Published by St. Martin's Press on February 12th, 2013
Genres: Fiction, Historical
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Have I shared with you the wonderful book club I am in? It’s small ~ we only have 6-8 members and generally only six show up; but both my girls are in it and my best friend and two other ladies who bring lots of laughter (and food) to the table! A most glorious group of women!
One of the inspiring things for me to see is how my daughters interact with the other women AND the particular roles they’ve taken on in the group. For example, Gabrielle keeps us on task ensuring we discuss the book thoroughly while Erica has such an intuitive insight to add she completely awes me. (can you tell I’m proud of my girls? or that they’re the world to me?)
So April’s book was Calling Me Home by Julie Kibler. A complicated, yet tender, novel of falling in love with the “wrong” person, the trials of family, and an endearing friendship that brings it all together.
Dorrie Curtis has been Miss Isabelle’s hairdresser for ten years ~ so long that the women have moved into an easy friendship. They’ve even become so close that it’s Dorrie whom Miss Isabelle asks to accompany her to a funeral from their respective homes in Texas to Cincinnati. Along the way, eighty-nine year old Miss Isabelle recounts the story of her first true love to her family’s black housekeeper’s son in 1940’s small-town Kentucky. Each mile brings the women closer to Cincinnati and closer to the truth of what happened to Miss Isabelle’s love.
Some men are just plain bad news. Then there are good men. They’ll do. Then there are good men you love. If you find one of the last kind, you’d better hang on to him with everything you have. ~Miss Isabelle to Dorrie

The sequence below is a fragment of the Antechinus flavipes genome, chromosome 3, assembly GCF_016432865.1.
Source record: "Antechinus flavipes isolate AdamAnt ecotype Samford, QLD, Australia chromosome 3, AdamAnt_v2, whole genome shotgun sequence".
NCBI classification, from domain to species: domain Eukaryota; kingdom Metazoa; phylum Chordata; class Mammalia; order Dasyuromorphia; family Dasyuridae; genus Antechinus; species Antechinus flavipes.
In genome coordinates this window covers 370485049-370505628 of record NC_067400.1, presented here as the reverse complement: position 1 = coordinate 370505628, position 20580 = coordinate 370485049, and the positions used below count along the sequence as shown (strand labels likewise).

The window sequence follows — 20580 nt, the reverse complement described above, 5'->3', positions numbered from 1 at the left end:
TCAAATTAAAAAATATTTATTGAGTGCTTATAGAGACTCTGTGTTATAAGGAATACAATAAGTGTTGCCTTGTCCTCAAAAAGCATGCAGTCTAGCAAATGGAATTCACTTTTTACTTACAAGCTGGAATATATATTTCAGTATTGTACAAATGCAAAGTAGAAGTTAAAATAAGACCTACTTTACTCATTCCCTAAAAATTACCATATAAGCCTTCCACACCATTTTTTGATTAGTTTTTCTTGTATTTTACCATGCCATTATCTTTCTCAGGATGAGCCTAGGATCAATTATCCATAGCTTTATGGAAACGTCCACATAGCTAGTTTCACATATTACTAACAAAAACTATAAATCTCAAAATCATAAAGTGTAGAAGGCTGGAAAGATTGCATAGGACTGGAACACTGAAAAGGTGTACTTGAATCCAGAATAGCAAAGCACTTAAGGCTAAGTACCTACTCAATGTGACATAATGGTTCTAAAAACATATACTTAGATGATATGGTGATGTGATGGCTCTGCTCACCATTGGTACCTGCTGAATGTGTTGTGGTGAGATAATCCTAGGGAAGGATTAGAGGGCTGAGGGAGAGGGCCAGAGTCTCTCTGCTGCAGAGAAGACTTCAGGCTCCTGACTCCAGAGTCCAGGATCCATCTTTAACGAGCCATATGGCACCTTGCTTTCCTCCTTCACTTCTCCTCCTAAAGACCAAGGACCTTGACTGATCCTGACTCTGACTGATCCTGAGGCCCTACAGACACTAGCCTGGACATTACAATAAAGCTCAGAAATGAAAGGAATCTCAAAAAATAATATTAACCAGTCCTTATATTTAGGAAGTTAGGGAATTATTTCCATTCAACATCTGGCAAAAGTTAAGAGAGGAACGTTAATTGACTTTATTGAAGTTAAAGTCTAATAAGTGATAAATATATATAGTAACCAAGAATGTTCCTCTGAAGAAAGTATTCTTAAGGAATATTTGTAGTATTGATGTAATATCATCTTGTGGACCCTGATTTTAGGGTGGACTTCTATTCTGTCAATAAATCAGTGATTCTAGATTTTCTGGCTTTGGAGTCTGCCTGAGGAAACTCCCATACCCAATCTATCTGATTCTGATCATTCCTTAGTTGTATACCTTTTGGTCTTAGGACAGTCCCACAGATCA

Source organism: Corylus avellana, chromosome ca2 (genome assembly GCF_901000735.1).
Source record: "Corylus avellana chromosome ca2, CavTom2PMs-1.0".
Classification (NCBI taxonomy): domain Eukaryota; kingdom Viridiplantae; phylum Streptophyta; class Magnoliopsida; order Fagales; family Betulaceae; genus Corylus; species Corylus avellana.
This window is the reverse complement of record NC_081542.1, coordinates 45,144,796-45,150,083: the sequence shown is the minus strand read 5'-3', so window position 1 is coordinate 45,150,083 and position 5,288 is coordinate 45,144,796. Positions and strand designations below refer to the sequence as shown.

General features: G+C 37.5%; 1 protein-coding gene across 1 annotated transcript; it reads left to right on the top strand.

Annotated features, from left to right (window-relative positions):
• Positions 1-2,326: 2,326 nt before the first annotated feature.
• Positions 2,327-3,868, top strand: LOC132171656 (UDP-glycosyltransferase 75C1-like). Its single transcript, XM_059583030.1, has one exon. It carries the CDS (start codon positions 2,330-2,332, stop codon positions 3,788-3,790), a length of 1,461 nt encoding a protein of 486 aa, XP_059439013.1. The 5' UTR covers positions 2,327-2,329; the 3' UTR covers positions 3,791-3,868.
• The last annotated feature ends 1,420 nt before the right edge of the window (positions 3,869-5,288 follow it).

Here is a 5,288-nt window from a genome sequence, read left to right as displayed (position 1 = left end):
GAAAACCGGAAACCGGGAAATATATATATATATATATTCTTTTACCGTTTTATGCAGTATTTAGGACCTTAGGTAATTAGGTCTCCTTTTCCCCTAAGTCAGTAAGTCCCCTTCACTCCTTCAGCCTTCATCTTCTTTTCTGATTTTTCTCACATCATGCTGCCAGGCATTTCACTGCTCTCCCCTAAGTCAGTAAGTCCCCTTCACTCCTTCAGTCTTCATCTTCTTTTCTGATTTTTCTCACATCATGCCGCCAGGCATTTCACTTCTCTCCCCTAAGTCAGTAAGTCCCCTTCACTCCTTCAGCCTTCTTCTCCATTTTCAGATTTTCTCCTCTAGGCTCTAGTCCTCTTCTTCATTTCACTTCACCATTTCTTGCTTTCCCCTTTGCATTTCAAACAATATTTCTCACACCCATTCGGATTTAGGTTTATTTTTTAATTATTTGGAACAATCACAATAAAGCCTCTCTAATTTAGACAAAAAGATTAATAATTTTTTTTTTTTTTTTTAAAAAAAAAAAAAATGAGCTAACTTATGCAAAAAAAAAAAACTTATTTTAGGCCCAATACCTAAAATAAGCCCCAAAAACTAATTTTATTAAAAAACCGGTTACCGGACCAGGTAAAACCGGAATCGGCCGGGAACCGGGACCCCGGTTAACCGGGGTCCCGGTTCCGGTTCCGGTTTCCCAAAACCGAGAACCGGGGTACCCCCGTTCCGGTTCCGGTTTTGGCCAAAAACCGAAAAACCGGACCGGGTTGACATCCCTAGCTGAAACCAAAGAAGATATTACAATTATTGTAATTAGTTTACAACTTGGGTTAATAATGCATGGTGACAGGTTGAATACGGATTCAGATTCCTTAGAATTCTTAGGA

Ahh, we discussed this one quite thoroughly beginning with a lengthy debate about young Isabelle falling in love with Robert, the housekeeper’s son ~ did we believe it was genuine or just a way Isabelle could oppose her mother and society. This question led us into the deep topic of whether one of us has ever fallen in love with the ‘wrong’ man…..Thankfully there was wine, food and chocolate! All necessary items for deep discussions!
Calling Me Home was told in the alternating voices of Miss Isabelle and Dorrie. The author did an excellent job of distinguishing the two characters “voices.” Personally, I enjoy novels with dual narrators, as long as there is a clear distinction as to who is who. Julie Kibler was able to portray the racial tensions from 1930’s in a manner both dignified, yet horrifying.
On the flip side, the modern-day tensions that still linger in some minds ~ along with the idea of how far we have come in overcoming racial issues to how much further we still need to go.
Kibler tackled a mighty issue as a debut novelist but, in my book club’s opinion, she’s got an equally mighty writing career ahead. Definitely recommended for book clubs and those who enjoy characters who overcome family and society in order to survive and thrive.the reader’s guide our book club used ~ full of great conversation starters! Julie Kibler on the Web Julie Kibler on Twitter